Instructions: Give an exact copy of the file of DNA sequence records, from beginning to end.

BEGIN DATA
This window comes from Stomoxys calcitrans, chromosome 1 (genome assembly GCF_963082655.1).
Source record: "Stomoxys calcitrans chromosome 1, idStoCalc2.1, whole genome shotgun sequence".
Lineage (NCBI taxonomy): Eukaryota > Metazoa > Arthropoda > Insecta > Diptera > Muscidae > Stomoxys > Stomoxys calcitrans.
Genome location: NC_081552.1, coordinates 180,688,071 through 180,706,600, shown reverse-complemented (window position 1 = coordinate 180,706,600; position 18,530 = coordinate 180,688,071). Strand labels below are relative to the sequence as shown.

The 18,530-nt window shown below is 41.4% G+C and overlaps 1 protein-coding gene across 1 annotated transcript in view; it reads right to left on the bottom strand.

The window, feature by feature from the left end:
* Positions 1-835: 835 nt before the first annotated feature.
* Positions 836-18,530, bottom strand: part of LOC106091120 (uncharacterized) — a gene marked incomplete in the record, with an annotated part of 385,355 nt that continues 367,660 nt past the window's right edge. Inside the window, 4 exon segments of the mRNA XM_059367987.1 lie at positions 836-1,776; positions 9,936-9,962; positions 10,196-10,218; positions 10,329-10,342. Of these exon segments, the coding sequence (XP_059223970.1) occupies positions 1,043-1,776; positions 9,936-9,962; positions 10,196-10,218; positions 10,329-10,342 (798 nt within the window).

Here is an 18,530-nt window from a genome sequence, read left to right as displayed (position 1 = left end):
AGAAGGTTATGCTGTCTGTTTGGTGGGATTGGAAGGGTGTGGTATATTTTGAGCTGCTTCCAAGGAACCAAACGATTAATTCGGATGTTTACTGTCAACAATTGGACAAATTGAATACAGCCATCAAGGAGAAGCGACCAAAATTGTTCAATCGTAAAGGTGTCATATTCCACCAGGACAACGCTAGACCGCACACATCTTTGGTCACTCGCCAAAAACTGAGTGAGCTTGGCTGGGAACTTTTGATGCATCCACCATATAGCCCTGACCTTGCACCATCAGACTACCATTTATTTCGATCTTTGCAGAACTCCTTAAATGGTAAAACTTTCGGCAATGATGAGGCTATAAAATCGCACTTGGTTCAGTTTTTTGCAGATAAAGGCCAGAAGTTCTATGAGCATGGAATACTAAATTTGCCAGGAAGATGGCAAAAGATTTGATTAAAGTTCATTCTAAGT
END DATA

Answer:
This window comes from Stomoxys calcitrans, chromosome 1 (genome assembly GCF_963082655.1).
Source record: "Stomoxys calcitrans chromosome 1, idStoCalc2.1, whole genome shotgun sequence".
Lineage (NCBI taxonomy): Eukaryota > Metazoa > Arthropoda > Insecta > Diptera > Muscidae > Stomoxys > Stomoxys calcitrans.
Genome location: NC_081552.1, coordinates 180,688,071 through 180,706,600, shown reverse-complemented (window position 1 = coordinate 180,706,600; position 18,530 = coordinate 180,688,071). Strand labels below are relative to the sequence as shown.

The 18,530-nt window shown below is 41.4% G+C and overlaps 1 protein-coding gene across 1 annotated transcript in view; it reads right to left on the bottom strand.

The window, feature by feature from the left end:
* Positions 1-835: 835 nt before the first annotated feature.
* Positions 836-18,530, bottom strand: part of LOC106091120 (uncharacterized) — a gene marked incomplete in the record, with an annotated part of 385,355 nt that continues 367,660 nt past the window's right edge. Inside the window, 4 exon segments of the mRNA XM_059367987.1 lie at positions 836-1,776; positions 9,936-9,962; positions 10,196-10,218; positions 10,329-10,342. Of these exon segments, the coding sequence (XP_059223970.1) occupies positions 1,043-1,776; positions 9,936-9,962; positions 10,196-10,218; positions 10,329-10,342 (798 nt within the window).

Here is an 18,530-nt window from a genome sequence, read left to right as displayed (position 1 = left end):
AGAAGGTTATGCTGTCTGTTTGGTGGGATTGGAAGGGTGTGGTATATTTTGAGCTGCTTCCAAGGAACCAAACGATTAATTCGGATGTTTACTGTCAACAATTGGACAAATTGAATACAGCCATCAAGGAGAAGCGACCAAAATTGTTCAATCGTAAAGGTGTCATATTCCACCAGGACAACGCTAGACCGCACACATCTTTGGTCACTCGCCAAAAACTGAGTGAGCTTGGCTGGGAACTTTTGATGCATCCACCATATAGCCCTGACCTTGCACCATCAGACTACCATTTATTTCGATCTTTGCAGAACTCCTTAAATGGTAAAACTTTCGGCAATGATGAGGCTATAAAATCGCACTTGGTTCAGTTTTTTGCAGATAAAGGCCAGAAGTTCTATGAGCATGGAATACTAAATTTGCCAGGAAGATGGCAAAAGATTTGATTAAAGTTCATTCTAAGT